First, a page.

Be a Diversity Ally.
Be the Change.
Why Should Organizations Care?
The Business imperative for Gender and Ethnic Diversity
More Latino/Latina leaders: a demographic imperative in the US
The hispanic community represents 2.3 trillion in GDP and is driving consumer growth in every category.
If the US Latino market were its own country, it would be the 8th largest economy globally and the largest Latino market in the world, larger than Brazil and twice the size of Mexico.
With less than 5% avg. representation in executive teams, US companies who want to get ahead of the game know that they need to add more Latinx diversity to their leadership teams.
More Women Leaders: a business and social imperative in Latin America
In Latin America, women's representation in leadership roles averages less than 8% (including board members, executives, and CEOs).
The business imperative is clear: organizations with more women in leadership roles are more profitable.
Competitive firms need more employees that look, think, and sound like them, so hiring more women translates into more relevant, innovative products and services.
Inclusive Recruiting. Why?
The call for diversity, equity and inclusion in the workplace is loud and growing by the day. But many organizations remain unsure of the real benefits of increasing gender and ethnic representation:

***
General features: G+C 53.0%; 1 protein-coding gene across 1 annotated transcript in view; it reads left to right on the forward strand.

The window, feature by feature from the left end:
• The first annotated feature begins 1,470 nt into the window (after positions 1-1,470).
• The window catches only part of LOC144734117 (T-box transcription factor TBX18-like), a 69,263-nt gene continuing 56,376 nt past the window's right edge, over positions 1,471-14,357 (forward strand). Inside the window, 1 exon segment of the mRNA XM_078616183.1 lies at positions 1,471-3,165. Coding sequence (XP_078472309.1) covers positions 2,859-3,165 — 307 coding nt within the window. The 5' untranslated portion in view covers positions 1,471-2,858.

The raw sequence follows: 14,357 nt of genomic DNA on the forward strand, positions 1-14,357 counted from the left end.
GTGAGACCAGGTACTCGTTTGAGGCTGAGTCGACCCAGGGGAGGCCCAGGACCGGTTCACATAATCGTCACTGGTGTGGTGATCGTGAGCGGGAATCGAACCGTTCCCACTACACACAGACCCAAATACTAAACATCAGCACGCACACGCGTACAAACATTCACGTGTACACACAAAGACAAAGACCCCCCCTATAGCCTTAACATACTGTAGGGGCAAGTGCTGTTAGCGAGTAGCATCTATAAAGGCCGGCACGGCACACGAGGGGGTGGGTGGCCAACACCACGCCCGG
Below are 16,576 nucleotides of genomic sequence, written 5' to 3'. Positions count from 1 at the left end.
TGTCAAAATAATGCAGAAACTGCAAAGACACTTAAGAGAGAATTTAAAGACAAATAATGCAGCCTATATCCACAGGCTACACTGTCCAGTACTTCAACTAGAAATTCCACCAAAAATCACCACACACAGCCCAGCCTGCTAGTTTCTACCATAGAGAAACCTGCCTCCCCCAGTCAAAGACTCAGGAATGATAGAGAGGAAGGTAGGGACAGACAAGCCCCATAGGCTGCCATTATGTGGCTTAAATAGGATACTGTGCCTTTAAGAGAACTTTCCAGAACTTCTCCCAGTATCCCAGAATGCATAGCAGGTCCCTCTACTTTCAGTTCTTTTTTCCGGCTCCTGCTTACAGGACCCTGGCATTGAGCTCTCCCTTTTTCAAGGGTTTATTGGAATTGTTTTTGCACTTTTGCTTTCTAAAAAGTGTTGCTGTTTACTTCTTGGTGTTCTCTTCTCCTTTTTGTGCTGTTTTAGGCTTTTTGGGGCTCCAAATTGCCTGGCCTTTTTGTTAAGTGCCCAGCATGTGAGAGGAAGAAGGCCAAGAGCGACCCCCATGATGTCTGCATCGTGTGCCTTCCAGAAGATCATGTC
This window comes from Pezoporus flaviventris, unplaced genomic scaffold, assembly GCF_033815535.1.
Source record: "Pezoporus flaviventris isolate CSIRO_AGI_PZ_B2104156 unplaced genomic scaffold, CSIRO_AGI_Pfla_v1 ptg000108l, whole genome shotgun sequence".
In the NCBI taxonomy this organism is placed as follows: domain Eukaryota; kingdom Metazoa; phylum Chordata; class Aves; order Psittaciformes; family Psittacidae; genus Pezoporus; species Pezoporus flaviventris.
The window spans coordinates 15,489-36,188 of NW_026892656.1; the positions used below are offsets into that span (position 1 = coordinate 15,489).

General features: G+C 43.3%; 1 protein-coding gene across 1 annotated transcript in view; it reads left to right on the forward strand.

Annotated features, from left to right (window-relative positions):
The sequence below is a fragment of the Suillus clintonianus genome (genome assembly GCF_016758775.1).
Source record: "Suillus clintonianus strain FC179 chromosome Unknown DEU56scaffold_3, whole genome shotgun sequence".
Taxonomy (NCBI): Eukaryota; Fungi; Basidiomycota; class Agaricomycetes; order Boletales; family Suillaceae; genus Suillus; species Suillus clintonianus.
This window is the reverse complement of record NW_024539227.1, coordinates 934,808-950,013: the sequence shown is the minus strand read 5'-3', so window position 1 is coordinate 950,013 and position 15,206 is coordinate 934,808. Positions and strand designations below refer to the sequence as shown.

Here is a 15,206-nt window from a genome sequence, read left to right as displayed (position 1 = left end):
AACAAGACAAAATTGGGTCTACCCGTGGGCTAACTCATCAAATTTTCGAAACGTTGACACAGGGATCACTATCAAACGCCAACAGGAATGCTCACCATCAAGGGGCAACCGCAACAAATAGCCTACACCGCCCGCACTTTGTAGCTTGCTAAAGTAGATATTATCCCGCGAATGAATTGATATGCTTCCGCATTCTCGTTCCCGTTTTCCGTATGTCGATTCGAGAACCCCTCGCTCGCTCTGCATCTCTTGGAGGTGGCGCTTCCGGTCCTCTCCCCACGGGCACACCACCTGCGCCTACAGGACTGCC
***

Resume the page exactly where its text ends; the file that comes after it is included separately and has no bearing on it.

Diversity is about growth, and additionally, diverse teams have shown to be more likely to radically innovate and anticipate shifts in consumer needs and consumption patterns-helping companies to gain a competitive edge.
Competitive firms need employees that look like their customers, so hiring more women and latinos translates into more innovative products and services.
Organizations with more women in leadership report higher profitability, and increased female participation throughout an organization positively impacts productivity.
Gender Diversity is good for macroeconomic growth, increasing GDP, and further bolstering social security systems.
Women bring critical team-building skills to the table, such as improved collaboration and increased collective intelligence.
At the current rate of progress, it will take 29 years for the average US company and 238 years for LATAM firms to reach gender parity on its executive team. Needless to say more: we all need to become diversity allies to drive change. The time is now!